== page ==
Let’s begin with hard facts. There are reasons, simple reasons why the Indian tech industry, as of now, is far ahead of the Pakistani tech industry.
The number and quality of education in engineering institutes in both the countries differ immensely. In India, the state of Andhra Pradesh alone has more than 700 engineering colleges.
Pakistan, on the other hand, has 178 higher education institutions that have the ability to award degrees. The number of tech and engineering institutes in Pakistan is certainly a handful — some being relatively new.
Research, the main factor
India’s education system is based on what is new and innovative in the software market and we, Pakistanis, are still following the same old syllabus, especially at college level.
This makes it harder to grow. There is a need for change, even though the number of PhD scholars have gone up in recent years, we need to create an environment towards meaningful research in Pakistan.
India is one among the first five largest startup communities in the world, with the number of startups crossing 4,200 — there is a reason why Google’s CEO is Indian.
Flipkart is India’s most valued startup with an estimated worth of over $15 billion. Our version of Flipkart is Daraz.pk, which is still relatively new. Pakistan’s IT Service Exports are a total of $2.2 billion, whereas India's was $82 billion last year.
According to experts, government policies are imperative for an environment to allow for economic and entrepreneurial growth.
In 2014, according to the Economist Intelligence Unit, Pakistan was ranked 74 out of the 84 countries in being the most business friendly. In comparison, India has been ranked among the three most attractive destinations for inbound investments.
Pakistan’s major problem is its neglected human resource development.
Internet connectivity is the basis for a healthy tech industry. Pakistan, with an estimated population of over 180 million individuals, has almost 20 million broadband users. The ministry is now developing a comprehensive strategy for governing the Internet here.
Mobile phone penetration is high in both countries, Pakistan has the highest in South Asia with over 90 per cent geographically coverage areas and 140 million subscribers.
One of the problems the mobile app market is facing as of now is saturation, meaning there are too many applications doing the same thing, or something incredibly similar to another application. There is a dire need for new ideas that serve our market.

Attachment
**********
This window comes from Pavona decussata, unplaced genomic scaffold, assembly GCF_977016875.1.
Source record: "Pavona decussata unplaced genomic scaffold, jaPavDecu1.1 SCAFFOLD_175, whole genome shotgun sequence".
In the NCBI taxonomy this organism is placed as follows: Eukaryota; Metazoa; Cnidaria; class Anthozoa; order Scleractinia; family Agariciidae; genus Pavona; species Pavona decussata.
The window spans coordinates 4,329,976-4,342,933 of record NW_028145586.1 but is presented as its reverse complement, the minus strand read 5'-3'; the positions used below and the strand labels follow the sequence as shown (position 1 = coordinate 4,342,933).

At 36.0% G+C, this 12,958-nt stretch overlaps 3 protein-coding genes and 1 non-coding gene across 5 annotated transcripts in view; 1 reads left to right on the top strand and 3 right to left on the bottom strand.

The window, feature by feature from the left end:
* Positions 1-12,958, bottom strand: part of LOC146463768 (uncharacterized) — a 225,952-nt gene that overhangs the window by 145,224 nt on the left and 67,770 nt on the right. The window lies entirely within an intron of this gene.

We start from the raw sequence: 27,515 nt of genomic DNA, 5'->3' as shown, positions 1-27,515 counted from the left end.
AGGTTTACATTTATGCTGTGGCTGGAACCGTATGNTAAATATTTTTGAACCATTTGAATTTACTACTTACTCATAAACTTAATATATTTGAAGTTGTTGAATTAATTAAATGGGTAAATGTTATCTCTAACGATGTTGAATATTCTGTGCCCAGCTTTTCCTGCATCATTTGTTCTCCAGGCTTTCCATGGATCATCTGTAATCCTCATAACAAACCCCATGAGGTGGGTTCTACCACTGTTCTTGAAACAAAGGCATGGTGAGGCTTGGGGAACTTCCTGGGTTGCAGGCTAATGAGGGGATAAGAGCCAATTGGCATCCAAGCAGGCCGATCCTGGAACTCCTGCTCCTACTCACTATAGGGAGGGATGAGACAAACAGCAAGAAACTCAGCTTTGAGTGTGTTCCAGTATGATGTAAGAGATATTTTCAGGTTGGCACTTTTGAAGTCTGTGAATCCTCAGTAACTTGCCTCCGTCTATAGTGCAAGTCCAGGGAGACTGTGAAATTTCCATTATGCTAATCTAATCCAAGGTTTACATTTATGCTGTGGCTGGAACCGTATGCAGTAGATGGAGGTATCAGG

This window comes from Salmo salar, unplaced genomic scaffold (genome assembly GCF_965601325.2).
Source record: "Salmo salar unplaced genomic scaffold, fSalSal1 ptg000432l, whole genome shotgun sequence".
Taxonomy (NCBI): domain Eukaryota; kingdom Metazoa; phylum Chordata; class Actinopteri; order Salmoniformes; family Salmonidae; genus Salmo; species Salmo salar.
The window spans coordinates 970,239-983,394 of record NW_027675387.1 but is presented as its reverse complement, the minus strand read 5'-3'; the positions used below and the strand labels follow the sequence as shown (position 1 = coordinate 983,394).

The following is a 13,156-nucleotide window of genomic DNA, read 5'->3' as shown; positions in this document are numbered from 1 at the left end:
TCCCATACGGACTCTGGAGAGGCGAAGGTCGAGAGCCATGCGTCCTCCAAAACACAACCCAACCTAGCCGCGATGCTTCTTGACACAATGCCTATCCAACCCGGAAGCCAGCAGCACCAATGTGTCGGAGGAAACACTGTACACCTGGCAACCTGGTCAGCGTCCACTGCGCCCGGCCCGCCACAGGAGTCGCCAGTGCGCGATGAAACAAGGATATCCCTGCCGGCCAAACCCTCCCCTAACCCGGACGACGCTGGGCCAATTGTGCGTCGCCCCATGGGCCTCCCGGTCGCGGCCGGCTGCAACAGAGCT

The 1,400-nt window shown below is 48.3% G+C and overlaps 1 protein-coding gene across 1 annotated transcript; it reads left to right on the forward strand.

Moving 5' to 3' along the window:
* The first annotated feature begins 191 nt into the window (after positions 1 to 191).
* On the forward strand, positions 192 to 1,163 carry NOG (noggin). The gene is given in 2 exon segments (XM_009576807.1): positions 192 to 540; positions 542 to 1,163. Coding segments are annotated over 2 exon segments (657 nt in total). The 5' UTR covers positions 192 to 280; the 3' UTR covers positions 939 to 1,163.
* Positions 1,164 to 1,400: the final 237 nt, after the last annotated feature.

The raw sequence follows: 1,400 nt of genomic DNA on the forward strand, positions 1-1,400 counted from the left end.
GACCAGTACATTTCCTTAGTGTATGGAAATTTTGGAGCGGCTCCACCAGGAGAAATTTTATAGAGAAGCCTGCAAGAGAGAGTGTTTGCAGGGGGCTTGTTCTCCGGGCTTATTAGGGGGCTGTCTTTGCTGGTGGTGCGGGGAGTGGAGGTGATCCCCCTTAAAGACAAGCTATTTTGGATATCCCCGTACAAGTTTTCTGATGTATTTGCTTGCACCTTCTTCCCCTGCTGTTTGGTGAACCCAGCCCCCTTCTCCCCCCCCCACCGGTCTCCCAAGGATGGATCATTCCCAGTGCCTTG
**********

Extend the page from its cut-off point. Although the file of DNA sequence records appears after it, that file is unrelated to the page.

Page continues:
The problem with Pakistani startups is that a lot of the companies that exist, outsource and don’t develop product locally. The question that Pakistani startups need to ask themselves:
“Is the product perfect for the market or is it needed by the market?"
Most startups worldwide aren’t able to understand their consumers, and create products that are useless in the market.
Pakistan’s IT industry faces issues in terms of technicality, a lack of trained professionals. There is also a lack of linkage between universities and the budding tech industry, and the sad reality is that technical schools produce low quality education.
Students from prestigious universities are recruited by the tops firms, or end up leaving the country because software engineers are in high demand abroad.
An inherent brain drain
Pakistani professionals feel useless in a market that won’t understand and value their worth.
A good website developer will get up to PKR 25,000 for a beautiful website in Pakistan. The same developer can get up to $2,000 from the States! The choice is obvious: go where the money is.
Indians are highly saturated in international software houses. Also, while the largest software house in Pakistan has almost 250–300 employees, India’s largest software company, Tata Consultancy Services has over 333,843 employees.
There is a lack of hardware components at times and companies here develop their own hardware from level zero. The non-availability of components sets us back, often for months on end.
In such cases, our companies are forced to reinvent the wheel to complete projects on time. This is because many of the components needed aren’t manufactured here, and have to be imported, and taxes take a toll on companies.
A simple example: The basics of every tech company starts with a computer. The government’s policy towards Information Technology is harsh towards computers and peripherals, as of now, there is a 17 per cent of GST on all hardware purchased in Pakistan.
With overheads as high as these, there is little to no incentive to develop hardware. Other than this, a whopping 40 per cent of the Pakistan IT services industry has moved to the United Arab Emirates, because of the 8 per cent additional tax, this tax is fatal for small budding startups.
So, should we be looking to the Indians as a role model?
Pakistan stands at the 20th position, whereas they stand number one as software exporters. I, for one, feel that if there are positive lessons to be learned about the software industry then Pakistan should humbly learn them.
This piece first appeared on MIT Technology Review Pakistan and has been reproduced with permission.